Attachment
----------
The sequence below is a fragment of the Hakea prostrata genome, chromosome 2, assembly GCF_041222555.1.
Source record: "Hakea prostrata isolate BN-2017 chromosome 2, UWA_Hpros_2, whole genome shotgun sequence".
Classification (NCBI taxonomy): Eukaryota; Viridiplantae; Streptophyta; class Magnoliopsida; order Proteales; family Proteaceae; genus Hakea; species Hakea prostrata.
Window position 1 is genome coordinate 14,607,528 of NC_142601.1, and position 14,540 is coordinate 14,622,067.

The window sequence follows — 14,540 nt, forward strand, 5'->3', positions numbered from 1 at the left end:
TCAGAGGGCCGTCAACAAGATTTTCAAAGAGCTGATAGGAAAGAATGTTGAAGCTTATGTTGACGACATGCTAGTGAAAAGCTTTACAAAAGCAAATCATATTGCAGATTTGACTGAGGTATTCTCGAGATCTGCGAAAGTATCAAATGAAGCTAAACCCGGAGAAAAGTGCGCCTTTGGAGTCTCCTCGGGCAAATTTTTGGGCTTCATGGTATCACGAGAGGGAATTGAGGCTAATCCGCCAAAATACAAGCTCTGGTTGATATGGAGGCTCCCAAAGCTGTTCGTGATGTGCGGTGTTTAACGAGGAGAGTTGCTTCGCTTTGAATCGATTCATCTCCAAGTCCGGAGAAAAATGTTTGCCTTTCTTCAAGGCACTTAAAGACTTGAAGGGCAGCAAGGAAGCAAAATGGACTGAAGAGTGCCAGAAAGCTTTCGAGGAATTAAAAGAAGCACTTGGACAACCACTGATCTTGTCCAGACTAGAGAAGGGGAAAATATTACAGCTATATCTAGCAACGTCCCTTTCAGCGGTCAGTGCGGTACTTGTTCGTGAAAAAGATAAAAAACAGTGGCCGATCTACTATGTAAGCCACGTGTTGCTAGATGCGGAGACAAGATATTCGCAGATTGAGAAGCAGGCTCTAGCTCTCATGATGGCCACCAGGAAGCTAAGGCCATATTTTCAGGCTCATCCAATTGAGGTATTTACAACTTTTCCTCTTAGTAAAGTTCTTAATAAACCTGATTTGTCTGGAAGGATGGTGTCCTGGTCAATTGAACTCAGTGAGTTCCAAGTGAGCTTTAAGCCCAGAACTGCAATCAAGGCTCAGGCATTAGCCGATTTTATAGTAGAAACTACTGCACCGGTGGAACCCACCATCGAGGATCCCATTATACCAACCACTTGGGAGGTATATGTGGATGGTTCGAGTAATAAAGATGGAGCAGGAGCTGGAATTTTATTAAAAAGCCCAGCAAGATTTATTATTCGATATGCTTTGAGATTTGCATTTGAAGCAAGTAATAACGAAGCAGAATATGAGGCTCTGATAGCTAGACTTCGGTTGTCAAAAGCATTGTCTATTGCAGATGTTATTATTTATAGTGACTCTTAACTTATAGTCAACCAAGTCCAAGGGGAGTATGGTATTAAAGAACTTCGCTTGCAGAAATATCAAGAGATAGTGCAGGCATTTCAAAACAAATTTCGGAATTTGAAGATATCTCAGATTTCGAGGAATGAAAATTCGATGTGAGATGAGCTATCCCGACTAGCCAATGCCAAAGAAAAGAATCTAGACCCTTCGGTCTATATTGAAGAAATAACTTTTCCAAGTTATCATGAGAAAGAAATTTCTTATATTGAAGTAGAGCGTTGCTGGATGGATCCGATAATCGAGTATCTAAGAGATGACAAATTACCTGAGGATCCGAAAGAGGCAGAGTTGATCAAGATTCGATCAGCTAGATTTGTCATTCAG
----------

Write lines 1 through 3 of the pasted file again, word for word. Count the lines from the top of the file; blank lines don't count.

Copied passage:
The sequence below is a fragment of the Hakea prostrata genome, chromosome 2, assembly GCF_041222555.1.
Source record: "Hakea prostrata isolate BN-2017 chromosome 2, UWA_Hpros_2, whole genome shotgun sequence".
Classification (NCBI taxonomy): Eukaryota; Viridiplantae; Streptophyta; class Magnoliopsida; order Proteales; family Proteaceae; genus Hakea; species Hakea prostrata.